Rubicon: The Triumph and Tragedy of the Roman Republic
The Roman Republic was the most remarkable state in history. What began as a small community of peasants camped among marshes and hills ended up ruling the known world. Rubicon paints a vivid portrait of the Republic at the climax of its greatness - the same greatness which would herald the... show more
The Roman Republic was the most remarkable state in history. What began as a small community of peasants camped among marshes and hills ended up ruling the known world. Rubicon paints a vivid portrait of the Republic at the climax of its greatness - the same greatness which would herald the catastrophe of its fall. It is a story of incomparable drama. This was the century of Julius Caesar, the gambler whose addiction to glory led him to the banks of the Rubicon, and beyond; of Cicero, whose defence of freedom would make him a byword for eloquence; of Spartacus, the slave who dared to challenge a superpower; of Cleopatra, the queen who did the same. Tom Holland brings to life this strange and unsettling civilization, with its extremes of ambition and self-sacrifice, bloodshed and desire. Yet alien as it was, the Republic still holds up a mirror to us. Its citizens were obsessed by celebrity chefs, all-night dancing and exotic pets; they fought elections in law courts and were addicted to spin; they toppled foreign tyrants in the name of self-defence. Two thousand years may have passed, but we remain the Romans' heirs.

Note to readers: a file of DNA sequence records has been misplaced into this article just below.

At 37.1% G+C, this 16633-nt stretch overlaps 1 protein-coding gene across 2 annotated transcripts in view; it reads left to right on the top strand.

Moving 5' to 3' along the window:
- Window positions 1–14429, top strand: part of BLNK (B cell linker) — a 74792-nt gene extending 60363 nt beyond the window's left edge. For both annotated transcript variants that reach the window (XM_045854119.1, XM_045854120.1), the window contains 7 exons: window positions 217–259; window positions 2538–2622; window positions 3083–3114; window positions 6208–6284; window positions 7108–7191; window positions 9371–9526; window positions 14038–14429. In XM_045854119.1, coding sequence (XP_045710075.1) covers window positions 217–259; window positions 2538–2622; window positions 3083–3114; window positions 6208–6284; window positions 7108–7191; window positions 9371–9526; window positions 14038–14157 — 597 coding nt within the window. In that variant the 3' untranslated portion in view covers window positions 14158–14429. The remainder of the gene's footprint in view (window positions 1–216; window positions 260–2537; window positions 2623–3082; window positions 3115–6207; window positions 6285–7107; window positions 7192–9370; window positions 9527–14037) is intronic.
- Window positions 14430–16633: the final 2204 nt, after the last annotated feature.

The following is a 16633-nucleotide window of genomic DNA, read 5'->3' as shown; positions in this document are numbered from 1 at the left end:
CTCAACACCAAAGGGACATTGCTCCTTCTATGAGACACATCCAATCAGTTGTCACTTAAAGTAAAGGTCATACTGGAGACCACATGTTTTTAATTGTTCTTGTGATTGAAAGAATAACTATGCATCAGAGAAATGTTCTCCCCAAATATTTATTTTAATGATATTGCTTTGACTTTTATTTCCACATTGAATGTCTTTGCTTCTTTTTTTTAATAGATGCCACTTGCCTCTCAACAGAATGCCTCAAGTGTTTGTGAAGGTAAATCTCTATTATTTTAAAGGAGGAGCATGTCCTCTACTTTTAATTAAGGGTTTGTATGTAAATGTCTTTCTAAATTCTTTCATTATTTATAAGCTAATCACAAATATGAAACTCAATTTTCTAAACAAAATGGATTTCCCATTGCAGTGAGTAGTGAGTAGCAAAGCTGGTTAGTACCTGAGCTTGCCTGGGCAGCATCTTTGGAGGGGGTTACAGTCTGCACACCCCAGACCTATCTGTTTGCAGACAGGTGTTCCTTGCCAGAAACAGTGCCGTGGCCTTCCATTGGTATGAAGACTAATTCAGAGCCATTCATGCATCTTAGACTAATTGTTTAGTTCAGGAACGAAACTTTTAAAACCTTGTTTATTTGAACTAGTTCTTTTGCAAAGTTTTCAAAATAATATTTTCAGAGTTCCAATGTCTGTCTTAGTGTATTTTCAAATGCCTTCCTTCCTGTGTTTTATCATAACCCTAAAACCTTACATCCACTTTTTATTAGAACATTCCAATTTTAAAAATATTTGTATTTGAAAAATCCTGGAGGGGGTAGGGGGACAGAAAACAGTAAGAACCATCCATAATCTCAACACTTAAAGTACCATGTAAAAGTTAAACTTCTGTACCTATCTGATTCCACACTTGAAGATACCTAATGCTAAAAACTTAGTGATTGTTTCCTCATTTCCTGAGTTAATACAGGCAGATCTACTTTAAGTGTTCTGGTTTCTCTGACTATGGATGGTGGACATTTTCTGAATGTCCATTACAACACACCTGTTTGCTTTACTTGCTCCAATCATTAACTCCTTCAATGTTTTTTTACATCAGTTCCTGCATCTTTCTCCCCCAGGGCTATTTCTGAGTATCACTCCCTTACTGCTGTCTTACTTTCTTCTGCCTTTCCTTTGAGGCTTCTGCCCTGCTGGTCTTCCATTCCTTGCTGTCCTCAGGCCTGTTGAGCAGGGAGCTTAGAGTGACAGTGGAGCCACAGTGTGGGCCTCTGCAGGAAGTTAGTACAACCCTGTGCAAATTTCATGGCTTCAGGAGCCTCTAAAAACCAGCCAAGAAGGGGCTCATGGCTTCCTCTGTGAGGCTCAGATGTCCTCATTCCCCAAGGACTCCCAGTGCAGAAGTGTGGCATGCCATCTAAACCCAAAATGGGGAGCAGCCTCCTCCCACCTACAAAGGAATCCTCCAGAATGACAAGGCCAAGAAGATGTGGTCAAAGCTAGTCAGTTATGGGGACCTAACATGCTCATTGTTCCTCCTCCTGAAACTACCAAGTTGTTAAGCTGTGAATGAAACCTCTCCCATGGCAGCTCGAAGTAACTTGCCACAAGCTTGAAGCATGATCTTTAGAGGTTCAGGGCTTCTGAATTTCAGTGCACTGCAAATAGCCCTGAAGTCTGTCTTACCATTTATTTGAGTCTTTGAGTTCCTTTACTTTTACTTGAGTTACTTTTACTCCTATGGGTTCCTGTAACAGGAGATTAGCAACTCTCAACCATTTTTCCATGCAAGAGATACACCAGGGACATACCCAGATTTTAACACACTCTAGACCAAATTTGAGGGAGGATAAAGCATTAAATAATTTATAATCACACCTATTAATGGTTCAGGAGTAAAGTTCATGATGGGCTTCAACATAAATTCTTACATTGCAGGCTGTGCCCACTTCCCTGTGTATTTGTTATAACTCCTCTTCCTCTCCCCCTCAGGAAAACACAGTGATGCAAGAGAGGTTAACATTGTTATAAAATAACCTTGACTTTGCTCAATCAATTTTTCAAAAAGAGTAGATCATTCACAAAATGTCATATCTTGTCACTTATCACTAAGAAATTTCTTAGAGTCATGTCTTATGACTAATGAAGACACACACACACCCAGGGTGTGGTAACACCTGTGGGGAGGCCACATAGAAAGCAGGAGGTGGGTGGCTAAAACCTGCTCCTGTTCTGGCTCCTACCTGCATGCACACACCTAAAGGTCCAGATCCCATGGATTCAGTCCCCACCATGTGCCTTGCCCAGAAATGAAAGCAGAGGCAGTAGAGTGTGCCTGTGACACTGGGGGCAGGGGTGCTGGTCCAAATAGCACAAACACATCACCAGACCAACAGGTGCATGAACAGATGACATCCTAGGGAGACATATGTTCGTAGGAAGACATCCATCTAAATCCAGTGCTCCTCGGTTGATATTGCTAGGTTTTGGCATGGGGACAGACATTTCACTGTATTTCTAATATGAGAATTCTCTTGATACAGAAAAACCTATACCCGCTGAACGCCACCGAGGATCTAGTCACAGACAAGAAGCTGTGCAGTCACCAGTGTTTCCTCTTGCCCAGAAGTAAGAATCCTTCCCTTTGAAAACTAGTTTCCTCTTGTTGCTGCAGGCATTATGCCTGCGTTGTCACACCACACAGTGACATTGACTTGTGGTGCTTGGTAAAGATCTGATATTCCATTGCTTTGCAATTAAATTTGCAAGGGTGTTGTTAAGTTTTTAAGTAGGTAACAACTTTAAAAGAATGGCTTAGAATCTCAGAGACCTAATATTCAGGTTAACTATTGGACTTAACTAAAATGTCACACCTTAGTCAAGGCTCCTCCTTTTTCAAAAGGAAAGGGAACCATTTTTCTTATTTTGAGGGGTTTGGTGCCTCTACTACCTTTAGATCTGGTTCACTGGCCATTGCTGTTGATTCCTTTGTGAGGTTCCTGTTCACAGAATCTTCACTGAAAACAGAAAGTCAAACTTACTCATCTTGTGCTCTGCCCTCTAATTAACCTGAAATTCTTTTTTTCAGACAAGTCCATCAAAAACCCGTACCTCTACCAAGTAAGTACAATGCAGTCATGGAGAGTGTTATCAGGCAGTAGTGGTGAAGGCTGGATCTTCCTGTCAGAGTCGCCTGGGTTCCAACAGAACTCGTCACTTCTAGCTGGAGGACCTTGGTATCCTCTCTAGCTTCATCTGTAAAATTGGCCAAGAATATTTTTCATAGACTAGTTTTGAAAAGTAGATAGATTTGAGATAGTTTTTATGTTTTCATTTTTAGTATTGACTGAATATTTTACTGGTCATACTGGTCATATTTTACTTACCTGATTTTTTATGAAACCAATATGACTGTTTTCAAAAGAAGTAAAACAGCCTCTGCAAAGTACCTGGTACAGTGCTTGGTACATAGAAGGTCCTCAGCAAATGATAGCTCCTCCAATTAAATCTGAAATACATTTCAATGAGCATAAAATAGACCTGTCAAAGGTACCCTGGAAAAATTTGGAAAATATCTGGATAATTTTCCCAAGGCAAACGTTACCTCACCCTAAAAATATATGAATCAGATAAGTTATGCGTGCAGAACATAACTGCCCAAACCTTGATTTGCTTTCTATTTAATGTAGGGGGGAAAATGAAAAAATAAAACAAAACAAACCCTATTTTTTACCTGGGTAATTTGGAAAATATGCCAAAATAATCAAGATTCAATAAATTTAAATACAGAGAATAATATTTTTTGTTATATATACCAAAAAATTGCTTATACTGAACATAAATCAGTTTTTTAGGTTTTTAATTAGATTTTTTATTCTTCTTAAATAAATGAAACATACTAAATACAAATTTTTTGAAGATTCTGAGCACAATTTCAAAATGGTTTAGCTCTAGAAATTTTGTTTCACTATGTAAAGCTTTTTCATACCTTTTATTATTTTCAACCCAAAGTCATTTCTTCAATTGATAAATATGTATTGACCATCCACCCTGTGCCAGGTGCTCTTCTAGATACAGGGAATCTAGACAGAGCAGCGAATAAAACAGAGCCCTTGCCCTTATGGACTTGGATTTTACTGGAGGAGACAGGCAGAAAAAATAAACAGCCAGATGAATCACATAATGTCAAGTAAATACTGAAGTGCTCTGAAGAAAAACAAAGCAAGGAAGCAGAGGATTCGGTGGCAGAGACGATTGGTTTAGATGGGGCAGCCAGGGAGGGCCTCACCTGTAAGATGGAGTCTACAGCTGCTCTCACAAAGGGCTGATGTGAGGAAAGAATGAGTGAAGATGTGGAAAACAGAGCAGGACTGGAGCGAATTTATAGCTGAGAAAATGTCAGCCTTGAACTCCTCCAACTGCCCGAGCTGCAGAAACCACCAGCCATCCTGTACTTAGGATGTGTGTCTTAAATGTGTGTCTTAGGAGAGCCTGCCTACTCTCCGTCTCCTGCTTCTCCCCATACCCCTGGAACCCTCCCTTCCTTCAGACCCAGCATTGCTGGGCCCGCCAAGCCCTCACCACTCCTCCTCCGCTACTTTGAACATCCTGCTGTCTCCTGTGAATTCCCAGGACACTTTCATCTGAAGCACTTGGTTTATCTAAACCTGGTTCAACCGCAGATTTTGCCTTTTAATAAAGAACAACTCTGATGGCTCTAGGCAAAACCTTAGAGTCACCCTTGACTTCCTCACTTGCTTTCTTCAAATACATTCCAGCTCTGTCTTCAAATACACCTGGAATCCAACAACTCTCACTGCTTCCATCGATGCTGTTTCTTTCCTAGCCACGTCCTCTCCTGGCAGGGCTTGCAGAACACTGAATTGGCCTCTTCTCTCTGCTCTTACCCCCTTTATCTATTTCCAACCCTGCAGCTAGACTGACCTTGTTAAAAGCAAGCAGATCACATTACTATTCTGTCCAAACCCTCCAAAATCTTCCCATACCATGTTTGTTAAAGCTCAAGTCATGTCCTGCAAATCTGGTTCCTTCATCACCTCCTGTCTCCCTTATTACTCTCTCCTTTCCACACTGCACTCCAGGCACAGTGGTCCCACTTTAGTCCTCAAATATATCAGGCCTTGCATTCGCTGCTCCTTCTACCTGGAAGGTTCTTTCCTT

Publish date: June 10th 2004
Pages no: 432
Edition language: English
, Non Fiction
, European History
, World History
A great book that tells the story of the end of the Republic in Rome. In many ways this book reads as a novel, and it covers all of the major players. Ancient history is one of my weaker areas, and this book filled in many gaps for me in a way that was exciting to read. I imagine that there is pr...
S.P.Q.R. is Mary Beard's look at, not how Rome fell, which many others have taken a stab at, but at how it rose. She covers Rome's "first millenium," ending in 212 AD, when the Emperor Caracalla extended Roman citizenship to all free inhabitants of the empire. The title takes its name from the La...
Not enough detail on Anthony, Cleopatra and Ceasar. :( But otherwise an ok book with a nice writing style.
”Rather than gesture his men onward, Gaius Julius Caesar instead gazed into the turbid waters of the Rubicon, and said nothing. And his mind moved upon silence.The Romans had a word for such a momentDiscrimen, they called it--an instant of perilous and excruciating tension, when the achievements of ...
Breezy and brisk, Tom Holland tells the story of the early Roman Republic and the counterintuitive yet inevitable transition to a monarchy in a style that is very easy to read. The Roman Republic was founded upon an abhorrence of kings, making the presumption that Rome was destined to be ruled by em...